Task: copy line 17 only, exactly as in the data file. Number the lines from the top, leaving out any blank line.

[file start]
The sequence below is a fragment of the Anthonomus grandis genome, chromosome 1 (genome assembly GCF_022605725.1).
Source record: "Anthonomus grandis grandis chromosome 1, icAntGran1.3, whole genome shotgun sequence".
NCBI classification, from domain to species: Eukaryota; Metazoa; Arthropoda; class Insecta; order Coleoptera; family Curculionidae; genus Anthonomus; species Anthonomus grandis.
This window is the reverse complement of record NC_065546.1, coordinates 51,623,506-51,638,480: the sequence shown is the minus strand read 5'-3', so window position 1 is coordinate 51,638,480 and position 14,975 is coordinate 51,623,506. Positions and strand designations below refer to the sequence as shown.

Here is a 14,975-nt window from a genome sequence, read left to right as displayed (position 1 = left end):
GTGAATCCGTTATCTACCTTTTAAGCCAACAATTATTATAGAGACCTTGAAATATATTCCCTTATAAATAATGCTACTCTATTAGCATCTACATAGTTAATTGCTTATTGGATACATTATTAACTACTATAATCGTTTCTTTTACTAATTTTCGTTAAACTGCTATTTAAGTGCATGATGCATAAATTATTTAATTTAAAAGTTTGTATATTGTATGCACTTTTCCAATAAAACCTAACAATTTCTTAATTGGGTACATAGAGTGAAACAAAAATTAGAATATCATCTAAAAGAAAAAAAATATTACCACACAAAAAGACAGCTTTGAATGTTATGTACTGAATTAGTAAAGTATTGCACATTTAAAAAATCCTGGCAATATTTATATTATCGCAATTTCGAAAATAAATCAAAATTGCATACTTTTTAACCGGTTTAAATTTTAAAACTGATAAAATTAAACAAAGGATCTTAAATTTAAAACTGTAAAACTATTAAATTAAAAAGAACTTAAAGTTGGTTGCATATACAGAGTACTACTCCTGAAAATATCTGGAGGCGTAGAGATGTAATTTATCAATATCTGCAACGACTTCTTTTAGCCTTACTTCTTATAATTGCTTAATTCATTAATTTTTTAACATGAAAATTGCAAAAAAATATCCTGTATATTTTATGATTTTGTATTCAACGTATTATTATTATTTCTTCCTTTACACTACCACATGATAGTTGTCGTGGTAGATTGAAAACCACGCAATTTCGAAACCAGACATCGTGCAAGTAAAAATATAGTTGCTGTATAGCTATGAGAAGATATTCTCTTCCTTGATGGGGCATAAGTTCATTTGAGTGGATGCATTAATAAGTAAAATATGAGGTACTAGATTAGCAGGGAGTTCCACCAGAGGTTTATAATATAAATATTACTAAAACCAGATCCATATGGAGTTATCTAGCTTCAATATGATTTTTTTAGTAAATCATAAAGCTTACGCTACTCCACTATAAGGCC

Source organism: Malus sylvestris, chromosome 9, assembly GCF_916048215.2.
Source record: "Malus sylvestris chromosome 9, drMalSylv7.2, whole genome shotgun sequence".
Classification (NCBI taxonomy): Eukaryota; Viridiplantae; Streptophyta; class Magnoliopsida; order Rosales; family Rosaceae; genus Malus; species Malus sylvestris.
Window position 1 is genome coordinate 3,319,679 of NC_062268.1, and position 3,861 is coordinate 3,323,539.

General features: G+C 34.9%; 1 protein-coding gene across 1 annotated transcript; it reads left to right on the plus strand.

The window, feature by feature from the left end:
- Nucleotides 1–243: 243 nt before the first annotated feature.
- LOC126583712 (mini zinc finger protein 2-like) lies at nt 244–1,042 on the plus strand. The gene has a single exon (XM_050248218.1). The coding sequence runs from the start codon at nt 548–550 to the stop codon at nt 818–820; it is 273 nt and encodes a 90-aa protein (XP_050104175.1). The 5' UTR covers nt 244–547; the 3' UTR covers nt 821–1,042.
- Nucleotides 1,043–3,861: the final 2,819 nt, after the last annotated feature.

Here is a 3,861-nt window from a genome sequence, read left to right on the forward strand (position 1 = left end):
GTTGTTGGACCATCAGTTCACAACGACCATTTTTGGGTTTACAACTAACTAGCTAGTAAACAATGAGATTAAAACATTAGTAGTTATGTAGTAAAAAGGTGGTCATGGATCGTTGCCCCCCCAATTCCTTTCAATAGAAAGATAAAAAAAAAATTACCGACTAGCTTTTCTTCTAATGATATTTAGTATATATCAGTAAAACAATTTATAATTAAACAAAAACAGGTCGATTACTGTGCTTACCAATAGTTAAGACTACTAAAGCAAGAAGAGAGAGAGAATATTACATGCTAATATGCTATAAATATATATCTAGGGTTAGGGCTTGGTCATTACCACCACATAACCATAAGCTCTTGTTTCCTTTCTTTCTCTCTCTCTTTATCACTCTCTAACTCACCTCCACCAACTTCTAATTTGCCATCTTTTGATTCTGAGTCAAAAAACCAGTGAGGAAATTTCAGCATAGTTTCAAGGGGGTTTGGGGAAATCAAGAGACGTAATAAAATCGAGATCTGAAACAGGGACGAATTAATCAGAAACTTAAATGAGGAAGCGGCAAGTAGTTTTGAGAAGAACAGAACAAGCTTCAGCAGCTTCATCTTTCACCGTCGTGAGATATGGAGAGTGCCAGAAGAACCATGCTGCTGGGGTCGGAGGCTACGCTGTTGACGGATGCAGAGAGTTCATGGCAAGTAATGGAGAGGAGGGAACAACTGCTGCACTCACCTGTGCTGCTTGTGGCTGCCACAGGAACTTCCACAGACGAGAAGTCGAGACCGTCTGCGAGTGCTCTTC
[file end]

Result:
GTTGTTGGACCATCAGTTCACAACGACCATTTTTGGGTTTACAACTAACTAGCTAGTAAACAATGAGATTAAAACATTAGTAGTTATGTAGTAAAAAGGTGGTCATGGATCGTTGCCCCCCCAATTCCTTTCAATAGAAAGATAAAAAAAAAATTACCGACTAGCTTTTCTTCTAATGATATTTAGTATATATCAGTAAAACAATTTATAATTAAACAAAAACAGGTCGATTACTGTGCTTACCAATAGTTAAGACTACTAAAGCAAGAAGAGAGAGAGAATATTACATGCTAATATGCTATAAATATATATCTAGGGTTAGGGCTTGGTCATTACCACCACATAACCATAAGCTCTTGTTTCCTTTCTTTCTCTCTCTCTTTATCACTCTCTAACTCACCTCCACCAACTTCTAATTTGCCATCTTTTGATTCTGAGTCAAAAAACCAGTGAGGAAATTTCAGCATAGTTTCAAGGGGGTTTGGGGAAATCAAGAGACGTAATAAAATCGAGATCTGAAACAGGGACGAATTAATCAGAAACTTAAATGAGGAAGCGGCAAGTAGTTTTGAGAAGAACAGAACAAGCTTCAGCAGCTTCATCTTTCACCGTCGTGAGATATGGAGAGTGCCAGAAGAACCATGCTGCTGGGGTCGGAGGCTACGCTGTTGACGGATGCAGAGAGTTCATGGCAAGTAATGGAGAGGAGGGAACAACTGCTGCACTCACCTGTGCTGCTTGTGGCTGCCACAGGAACTTCCACAGACGAGAAGTCGAGACCGTCTGCGAGTGCTCTTC